Heroine of the Battle of Whitemarsh
Lydia Darragh was a Quaker woman who crossed enemy lines during the British occupation of Philadelphia, Pennsylvania. Her mission was to pass information to General George Washington and the Continental Army, warning them of an impending British attack.
Lydia Barrington was born in 1729 in Dublin, Ireland. On November 2, 1753, she married the family tutor, William Darragh, the son of a clergyman. After a few years of marriage, they immigrated to the American colonies. Members of the Quaker faith, the couple settled in Philadelphia where there was a large Quaker community.
William worked as a tutor, and Lydia was a midwife. She gave birth to and raised five children: Charles, Ann, John, William, and Susannah; four others died in infancy.
Although Quakers are pacifists and against war and most were neutral during the Revolutionary War, the Darraghs were secretly in favor of the colonists’ cause, and their eldest son Charles was serving in the 2nd Pennsylvania Regiment of the Continental Army.
On September 26, 1777, after several victories over General Washington and his army, the British occupied Philadelphia. In October, Washington led an unsuccessful attempt to retake Philadelphia, and then he and his troops retreated to Whitemarsh.
Nearly one-third of Philadelphia’s population evacuated the city, and the majority of those remaining were British loyalists or were neutral in the conflict. As well-known Quakers, the Darraghs felt relatively safe remaining at their home.
Then British General Sir William Howe set up his headquarters across the street. From her vantage point, Lydia Darragh began to spy for General Washington’s army.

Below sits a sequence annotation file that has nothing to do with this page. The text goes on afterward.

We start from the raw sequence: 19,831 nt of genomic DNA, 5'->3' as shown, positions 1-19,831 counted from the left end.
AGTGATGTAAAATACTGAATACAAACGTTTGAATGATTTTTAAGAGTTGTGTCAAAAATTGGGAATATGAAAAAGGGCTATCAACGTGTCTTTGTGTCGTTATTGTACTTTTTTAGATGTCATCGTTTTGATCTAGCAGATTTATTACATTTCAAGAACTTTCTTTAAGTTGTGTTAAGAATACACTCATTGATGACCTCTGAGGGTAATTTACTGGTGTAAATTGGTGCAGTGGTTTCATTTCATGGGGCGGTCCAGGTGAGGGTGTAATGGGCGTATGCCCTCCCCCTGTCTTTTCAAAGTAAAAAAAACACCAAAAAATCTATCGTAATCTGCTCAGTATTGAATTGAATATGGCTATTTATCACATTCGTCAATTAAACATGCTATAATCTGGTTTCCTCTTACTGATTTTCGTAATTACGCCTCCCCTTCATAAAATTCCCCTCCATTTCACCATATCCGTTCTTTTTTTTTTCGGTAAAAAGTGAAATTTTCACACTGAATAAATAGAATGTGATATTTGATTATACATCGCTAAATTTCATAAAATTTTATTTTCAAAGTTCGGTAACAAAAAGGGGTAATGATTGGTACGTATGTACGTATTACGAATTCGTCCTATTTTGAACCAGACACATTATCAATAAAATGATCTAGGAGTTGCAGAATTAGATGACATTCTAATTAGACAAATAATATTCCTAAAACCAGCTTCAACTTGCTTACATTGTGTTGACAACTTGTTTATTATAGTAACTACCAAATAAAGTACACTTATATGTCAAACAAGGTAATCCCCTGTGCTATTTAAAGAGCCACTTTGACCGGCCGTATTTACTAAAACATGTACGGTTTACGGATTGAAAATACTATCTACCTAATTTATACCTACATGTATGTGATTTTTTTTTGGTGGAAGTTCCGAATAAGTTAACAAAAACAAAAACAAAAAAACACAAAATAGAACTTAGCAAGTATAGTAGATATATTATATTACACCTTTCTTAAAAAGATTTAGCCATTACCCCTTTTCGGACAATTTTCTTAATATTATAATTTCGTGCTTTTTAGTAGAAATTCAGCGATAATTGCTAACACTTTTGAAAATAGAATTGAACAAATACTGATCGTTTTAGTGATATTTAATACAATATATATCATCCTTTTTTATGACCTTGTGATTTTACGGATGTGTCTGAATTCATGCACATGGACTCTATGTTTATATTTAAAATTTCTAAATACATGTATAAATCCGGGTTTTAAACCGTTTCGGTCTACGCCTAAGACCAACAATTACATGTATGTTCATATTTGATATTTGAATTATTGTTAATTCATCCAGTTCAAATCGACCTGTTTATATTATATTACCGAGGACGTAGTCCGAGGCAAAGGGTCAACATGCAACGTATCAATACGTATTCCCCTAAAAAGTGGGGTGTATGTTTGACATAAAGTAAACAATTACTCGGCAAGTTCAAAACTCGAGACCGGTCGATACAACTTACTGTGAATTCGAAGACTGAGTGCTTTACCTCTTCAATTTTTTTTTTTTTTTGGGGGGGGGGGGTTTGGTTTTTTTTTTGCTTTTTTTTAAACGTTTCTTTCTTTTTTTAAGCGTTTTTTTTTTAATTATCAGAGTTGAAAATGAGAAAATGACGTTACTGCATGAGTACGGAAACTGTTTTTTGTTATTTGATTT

The following account is based on what Lydia Darragh later told to her daughter Ann.
In late fall 1777, British officers arrived on the Darraghs’ doorstep, demanding to use their large parlor for meetings. With nowhere to go, Lydia asked the soldiers if her family could stay in their home. Most of the family was allowed to remain at home; the two youngest children were sent to live with relatives outside the city. Quakers were known to be unsupportive of the war, and therefore posed no risk to the British.
On December 2, 1777, the British officers ordered the family to retire by 8 o’clock and stay in their bedrooms all evening while the British held a meeting. Darragh crept out of her room and hid in the closet of an adjoining room and listened.
She learned that British troops were to leave the city on the evening of December 4, 1777, and make a surprise attack on the Continental Army at Whitemarsh the following morning. Among those at Whitemarsh was Lydia’s son Charles.
As the meeting was breaking up, Lydia crept back to bed. One of the officers knocked on her door at two different intervals, but she did not respond. On his third knock, she opened the door, pretending to have been asleep. She followed the officers out, latched the door and blew out the candles.